type "ping -t" (this will ping google's open DNS server.)

                          Wait for the problem to happen.

                          Take a look at your two windows. If your gateway AND google stop responding, it's your router, interference in your house, or your PC.
                          If just Google that stops responding, it's either your router, your modem, the cabling, or your ISP. The last is probably not likely.

                          If they are BOTH responding, but you're having the problem, it could be a DNS issue. DNS is the network function that converts "" to an IP address that your router understands.
                          If you open a third cmd window, try pinging If you're having a DNS issue, it will tell you something like "unable to look up host"

                          Typically, if there's interference or dead spots in your house, you will see some pings go through, some will fail.

                          You can verify your troubleshooting with another PC plugged into one of the ethernet ports on the router. Does the wired PC show the same symptoms?

                          Ways to check for interference

                          If you want to check your microwave, all you need is a 2.4 ghz cordless phone. Put it in the microwave. Obviously do NOT turn on your microwave. Call your house phone. If you hear your cordless ringing, your microwave shielding has a hole in it and should be replaced. That also means that every time you turn on your microwave, you're getting an unhealthy dose of microwave radiation.

                          If you have other wireless devices, make sure they are kept at least 6 feet (12 is preferred) from your wireless router and PC. Wireless speakers and subs are notorious for ruining wifi networks.

                          Download something like NetStumbler. It will help you scan to see how many wifi networks are in your area, along with signal strength and (this is important) what channel that network is on.

                          In a 802.11b or 802.11g network (the ones before N), there are only 3 non-overlapping channels: 1, 6, 11. Your router needs to be on one of those channels and you should pick the channel your closest neighbor networks are NOT using. If everyone's using those three, you may want to ask them if they can reduce their router signal strength, or switch to a different channel.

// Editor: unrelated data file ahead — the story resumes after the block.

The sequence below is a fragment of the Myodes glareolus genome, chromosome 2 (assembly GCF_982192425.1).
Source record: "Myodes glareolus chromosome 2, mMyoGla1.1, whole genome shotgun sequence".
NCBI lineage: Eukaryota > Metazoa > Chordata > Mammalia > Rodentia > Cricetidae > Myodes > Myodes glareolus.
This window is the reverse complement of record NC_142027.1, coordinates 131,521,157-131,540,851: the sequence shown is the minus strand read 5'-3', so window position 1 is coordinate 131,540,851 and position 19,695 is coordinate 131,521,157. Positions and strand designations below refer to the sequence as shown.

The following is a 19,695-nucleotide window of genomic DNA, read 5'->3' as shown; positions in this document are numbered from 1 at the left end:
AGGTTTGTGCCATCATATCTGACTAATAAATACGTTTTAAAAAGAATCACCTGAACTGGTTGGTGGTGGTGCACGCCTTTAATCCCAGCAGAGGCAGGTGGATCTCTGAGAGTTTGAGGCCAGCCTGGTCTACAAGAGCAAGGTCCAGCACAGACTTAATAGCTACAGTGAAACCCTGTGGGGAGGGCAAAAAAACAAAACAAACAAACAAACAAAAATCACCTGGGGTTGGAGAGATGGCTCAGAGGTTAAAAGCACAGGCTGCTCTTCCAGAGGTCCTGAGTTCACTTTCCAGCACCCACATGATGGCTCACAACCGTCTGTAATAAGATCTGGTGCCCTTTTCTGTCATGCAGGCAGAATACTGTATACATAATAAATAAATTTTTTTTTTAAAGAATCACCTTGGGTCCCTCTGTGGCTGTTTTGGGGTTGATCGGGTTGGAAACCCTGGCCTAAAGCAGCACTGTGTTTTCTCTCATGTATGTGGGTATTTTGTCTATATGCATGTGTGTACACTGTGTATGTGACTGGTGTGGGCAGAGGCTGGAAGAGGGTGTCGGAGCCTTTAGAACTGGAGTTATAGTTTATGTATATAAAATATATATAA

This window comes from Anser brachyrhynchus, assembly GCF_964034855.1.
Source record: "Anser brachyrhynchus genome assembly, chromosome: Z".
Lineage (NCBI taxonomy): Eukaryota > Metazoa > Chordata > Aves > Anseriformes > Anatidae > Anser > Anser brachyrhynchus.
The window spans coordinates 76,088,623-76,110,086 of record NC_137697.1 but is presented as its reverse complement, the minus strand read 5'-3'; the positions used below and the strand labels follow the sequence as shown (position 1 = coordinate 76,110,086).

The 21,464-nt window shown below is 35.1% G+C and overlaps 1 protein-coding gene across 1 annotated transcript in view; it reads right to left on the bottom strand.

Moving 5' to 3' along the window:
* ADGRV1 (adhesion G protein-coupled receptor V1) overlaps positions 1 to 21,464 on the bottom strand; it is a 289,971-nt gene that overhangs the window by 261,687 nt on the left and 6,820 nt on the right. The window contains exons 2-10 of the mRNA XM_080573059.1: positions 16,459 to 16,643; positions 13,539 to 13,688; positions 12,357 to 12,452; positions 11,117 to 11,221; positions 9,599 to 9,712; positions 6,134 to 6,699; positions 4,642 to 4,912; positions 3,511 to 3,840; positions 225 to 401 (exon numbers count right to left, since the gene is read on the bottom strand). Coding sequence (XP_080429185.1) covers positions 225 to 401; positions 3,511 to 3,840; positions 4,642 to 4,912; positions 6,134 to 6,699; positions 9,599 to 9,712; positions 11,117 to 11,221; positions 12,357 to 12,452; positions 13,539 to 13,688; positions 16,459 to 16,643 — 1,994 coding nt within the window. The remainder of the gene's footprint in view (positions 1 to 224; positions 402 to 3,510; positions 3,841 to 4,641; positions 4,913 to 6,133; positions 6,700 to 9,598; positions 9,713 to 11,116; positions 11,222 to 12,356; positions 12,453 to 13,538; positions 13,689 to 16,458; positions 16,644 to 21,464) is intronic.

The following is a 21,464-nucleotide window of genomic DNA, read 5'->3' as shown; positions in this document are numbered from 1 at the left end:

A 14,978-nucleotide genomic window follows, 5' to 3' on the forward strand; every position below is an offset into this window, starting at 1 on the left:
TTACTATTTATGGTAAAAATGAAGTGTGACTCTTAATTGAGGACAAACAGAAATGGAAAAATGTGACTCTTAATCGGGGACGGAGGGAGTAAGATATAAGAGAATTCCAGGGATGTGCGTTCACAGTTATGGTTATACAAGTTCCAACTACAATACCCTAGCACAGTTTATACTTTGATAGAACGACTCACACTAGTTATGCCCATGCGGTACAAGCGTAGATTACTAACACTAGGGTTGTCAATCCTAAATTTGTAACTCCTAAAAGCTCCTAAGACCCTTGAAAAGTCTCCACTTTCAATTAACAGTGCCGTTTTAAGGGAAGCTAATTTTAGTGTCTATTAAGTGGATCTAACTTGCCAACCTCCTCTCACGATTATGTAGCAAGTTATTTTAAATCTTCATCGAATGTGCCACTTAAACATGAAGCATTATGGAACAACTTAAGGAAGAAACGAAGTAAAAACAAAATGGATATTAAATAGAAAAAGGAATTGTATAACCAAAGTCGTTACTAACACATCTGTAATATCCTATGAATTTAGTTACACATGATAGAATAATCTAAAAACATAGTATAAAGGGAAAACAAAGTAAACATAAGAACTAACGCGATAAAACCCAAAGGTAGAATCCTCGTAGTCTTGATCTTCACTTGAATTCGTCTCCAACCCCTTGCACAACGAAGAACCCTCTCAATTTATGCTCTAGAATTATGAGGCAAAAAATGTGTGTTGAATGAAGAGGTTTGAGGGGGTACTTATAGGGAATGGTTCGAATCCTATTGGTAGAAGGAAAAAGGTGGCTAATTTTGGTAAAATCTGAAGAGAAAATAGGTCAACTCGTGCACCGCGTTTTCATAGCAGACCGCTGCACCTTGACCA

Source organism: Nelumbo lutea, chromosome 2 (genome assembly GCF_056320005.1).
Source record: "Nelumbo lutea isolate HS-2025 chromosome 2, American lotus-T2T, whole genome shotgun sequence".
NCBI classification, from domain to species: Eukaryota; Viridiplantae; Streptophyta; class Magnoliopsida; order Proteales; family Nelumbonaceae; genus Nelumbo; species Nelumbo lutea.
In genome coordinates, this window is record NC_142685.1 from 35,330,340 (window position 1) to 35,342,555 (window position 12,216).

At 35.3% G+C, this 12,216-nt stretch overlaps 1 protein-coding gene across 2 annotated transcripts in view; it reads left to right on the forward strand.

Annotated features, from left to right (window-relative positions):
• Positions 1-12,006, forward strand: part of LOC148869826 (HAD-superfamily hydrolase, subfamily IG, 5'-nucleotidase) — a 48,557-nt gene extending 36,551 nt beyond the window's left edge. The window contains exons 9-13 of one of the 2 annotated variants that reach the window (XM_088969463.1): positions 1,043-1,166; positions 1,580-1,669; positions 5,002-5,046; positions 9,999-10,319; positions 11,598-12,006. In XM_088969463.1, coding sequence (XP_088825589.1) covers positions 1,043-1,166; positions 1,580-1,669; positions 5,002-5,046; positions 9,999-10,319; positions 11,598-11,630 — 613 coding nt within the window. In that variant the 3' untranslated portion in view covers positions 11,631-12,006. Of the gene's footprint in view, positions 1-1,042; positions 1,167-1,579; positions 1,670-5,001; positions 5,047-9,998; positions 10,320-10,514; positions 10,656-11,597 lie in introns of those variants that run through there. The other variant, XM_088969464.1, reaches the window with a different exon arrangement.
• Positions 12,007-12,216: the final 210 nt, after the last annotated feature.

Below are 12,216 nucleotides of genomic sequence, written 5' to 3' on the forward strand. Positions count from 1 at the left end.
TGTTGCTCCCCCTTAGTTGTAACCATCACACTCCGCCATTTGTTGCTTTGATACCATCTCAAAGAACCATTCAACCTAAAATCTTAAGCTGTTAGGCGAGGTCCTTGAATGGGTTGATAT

Avoid picking the closest correct channel to any neighbors that are on 2-5, 7-10, 12-15. (eg if your nextdoor neighbor is on 4, don't pick 1 or 6. Pick 11.)
                          The reasoning is that each channel is a frequency specification and bleeds into neighboring channels. (Hence what I meant about non-overlapping.)

                          Wifi is a broadcast technology. If you have too many devices working in the same frequency, PC, microwave or other, they will destroy your ability to get full speed out of your wifi router. Divide max wifi speed by 2 every time a device comes within close range/frequency of your router.

                          I still have to read up on the channels in N, but I can tell you that Draft N sucks. Get away from it and get a Real N router.

                          You can also use NetStumbler to walk around your house and see if you have any dead spots. If you do, buying a wifi repeater is generally not a great idea, especially if you can pull cabling and just add an Access Point. If you do have to use a wifi repeater, you should keep it within 50% of the range of the primary router to avoid errors and data loss.

                          Finally, make sure you don't have any uninvited guests using your wifi connection. Change the password of your admin page on your router if you haven't done that yet. (check your manual)
                          Make sure your router is using WPA2. Do not use WPA, or WEP: they are easily hackable. If your router can't do WPA2, upgrade. Even a cheap N router is better than having this happen to you: